[Numpy-discussion] proposal: smaller representation of string arrays

Robert Kern robert.kern at gmail.com
Thu Apr 20 15:46:21 EDT 2017

On Thu, Apr 20, 2017 at 12:17 PM, Anne Archibald <peridot.faceted at gmail.com>
> On Thu, Apr 20, 2017 at 8:55 PM Robert Kern <robert.kern at gmail.com> wrote:

>> For example, to my understanding, FITS files more or less follow numpy
assumptions for its string columns (i.e. uniform-length). But it enforces
7-bit-clean ASCII and pads with terminating NULLs; I believe this was the
singular motivating use case for the trailing-NULL behavior of np.string.
> Actually if I understood the spec, FITS header lines are 80 bytes long
and contain ASCII with no NULLs; strings are quoted and trailing spaces are

Never mind, then. :-)

>> If I had to jump ahead and propose new dtypes, I might suggest this:
>> * For the most part, treat the string dtypes as temporary communication
formats rather than the preferred in-memory working format, similar to how
we use `float16` to communicate with GPU APIs.
>> * Acknowledge the use cases of the current NULL-terminated np.string
dtype, but perhaps add a new canonical alias, document it as being for
those specific use cases, and deprecate/de-emphasize the current name.
>> * Add a dtype for holding uniform-length `bytes` strings. This would be
similar to the current `void` dtype, but work more transparently with the
`bytes` type, perhaps with the scalar type multiply-inheriting from `bytes`
like `float64` does with `float`. This would not be NULL-terminated. No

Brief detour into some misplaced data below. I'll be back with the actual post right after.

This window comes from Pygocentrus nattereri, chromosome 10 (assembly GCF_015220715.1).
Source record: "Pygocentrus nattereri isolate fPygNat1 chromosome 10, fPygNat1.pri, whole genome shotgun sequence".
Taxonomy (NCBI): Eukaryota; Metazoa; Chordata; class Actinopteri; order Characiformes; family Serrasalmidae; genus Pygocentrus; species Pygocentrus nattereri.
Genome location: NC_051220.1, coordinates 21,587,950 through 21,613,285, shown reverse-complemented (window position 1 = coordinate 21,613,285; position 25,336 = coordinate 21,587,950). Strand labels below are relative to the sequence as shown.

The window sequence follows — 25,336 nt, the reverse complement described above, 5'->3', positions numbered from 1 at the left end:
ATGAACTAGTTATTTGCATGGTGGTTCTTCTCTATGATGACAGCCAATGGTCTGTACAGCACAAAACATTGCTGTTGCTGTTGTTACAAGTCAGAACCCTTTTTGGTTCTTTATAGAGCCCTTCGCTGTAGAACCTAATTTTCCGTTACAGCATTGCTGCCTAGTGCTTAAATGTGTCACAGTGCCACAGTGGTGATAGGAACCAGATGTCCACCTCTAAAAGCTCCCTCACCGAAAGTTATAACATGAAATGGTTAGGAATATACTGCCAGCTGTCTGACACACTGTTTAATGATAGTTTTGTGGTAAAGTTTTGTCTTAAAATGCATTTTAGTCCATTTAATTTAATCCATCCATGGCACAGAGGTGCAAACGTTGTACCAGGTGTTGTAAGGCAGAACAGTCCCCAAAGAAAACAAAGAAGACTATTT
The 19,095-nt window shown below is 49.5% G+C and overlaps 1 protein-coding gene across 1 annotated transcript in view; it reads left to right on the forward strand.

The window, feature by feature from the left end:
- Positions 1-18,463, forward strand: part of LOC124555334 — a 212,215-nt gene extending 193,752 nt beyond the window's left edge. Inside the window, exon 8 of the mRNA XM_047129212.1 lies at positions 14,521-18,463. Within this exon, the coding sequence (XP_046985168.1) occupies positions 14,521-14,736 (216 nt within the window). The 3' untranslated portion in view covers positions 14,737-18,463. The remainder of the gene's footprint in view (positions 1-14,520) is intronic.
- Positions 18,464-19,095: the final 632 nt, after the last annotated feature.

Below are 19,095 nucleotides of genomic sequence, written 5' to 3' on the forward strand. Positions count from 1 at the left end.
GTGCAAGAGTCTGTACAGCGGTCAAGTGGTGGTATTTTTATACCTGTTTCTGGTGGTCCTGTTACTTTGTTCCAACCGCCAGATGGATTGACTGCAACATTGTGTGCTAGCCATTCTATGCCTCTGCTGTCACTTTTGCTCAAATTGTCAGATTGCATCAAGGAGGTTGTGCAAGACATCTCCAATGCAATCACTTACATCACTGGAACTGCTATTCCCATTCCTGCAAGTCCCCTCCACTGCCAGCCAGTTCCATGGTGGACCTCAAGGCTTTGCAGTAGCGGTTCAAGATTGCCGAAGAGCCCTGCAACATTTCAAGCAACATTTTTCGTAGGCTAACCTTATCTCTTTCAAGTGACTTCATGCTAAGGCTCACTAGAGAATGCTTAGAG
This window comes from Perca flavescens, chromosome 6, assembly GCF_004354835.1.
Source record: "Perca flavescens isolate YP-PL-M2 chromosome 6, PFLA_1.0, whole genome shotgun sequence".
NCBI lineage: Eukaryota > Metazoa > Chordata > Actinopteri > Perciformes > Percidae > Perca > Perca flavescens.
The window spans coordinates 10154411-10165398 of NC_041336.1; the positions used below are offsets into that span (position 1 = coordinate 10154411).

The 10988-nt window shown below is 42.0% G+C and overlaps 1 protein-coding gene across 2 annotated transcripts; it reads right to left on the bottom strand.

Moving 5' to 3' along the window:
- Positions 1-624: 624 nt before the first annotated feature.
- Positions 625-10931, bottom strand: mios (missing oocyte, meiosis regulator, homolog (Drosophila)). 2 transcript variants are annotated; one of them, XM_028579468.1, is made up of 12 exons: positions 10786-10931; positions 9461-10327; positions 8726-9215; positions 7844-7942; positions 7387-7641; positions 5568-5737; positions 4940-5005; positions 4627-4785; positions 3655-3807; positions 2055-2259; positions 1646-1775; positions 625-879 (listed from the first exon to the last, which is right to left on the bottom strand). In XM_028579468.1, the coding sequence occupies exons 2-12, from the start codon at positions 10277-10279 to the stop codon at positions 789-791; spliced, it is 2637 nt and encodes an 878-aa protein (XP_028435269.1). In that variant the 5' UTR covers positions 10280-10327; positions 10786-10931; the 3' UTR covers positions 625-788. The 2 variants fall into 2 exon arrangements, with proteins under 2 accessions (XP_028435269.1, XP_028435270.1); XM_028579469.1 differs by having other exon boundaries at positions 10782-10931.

encoding would be implied.
> How would this differ from a numpy array of bytes with one more

The scalar in the implementation being the scalar in the use case,
immutability of the scalar, directly working with b'' strings in and out
(and thus work with the Python codecs easily).

>> * Maybe add a dtype similar to `object_` that only permits `unicode/str`
(2.x/3.x) strings (and maybe None to represent missing data a la pandas).
This maintains all of the flexibility of using a `dtype=object` array while
allowing code to specialize for working with strings without all kinds of
checking on every item. But most importantly, we can serialize such an
array to bytes without having to use pickle. Utility functions could be
written for en-/decoding to/from the uniform-length bytestring arrays
handling different encodings and things like NULL-termination (also working
with the legacy dtypes and handling structured arrays easily, etc.).
> I think there may also be a niche for fixed-byte-size null-terminated
strings of uniform encoding, that do decoding and encoding automatically.
The encoding would naturally be attached to the dtype, and they would
handle too-long strings by either truncating to a valid encoding or simply
raising an exception. As with the current fixed-length strings, they'd
mostly be for communication with other code, so the necessity depends on
whether such other codes exist at all. Databases, perhaps? Custom hunks of
C that don't want to deal with variable-length packing of data? Actually
this last seems plausible - if I want to pass a great wodge of data,
including Unicode strings, to a C program, writing out a numpy array seems
maybe the easiest.

HDF5 seems to support this, but only for ASCII and UTF8, not a large list
of encodings.

Robert Kern
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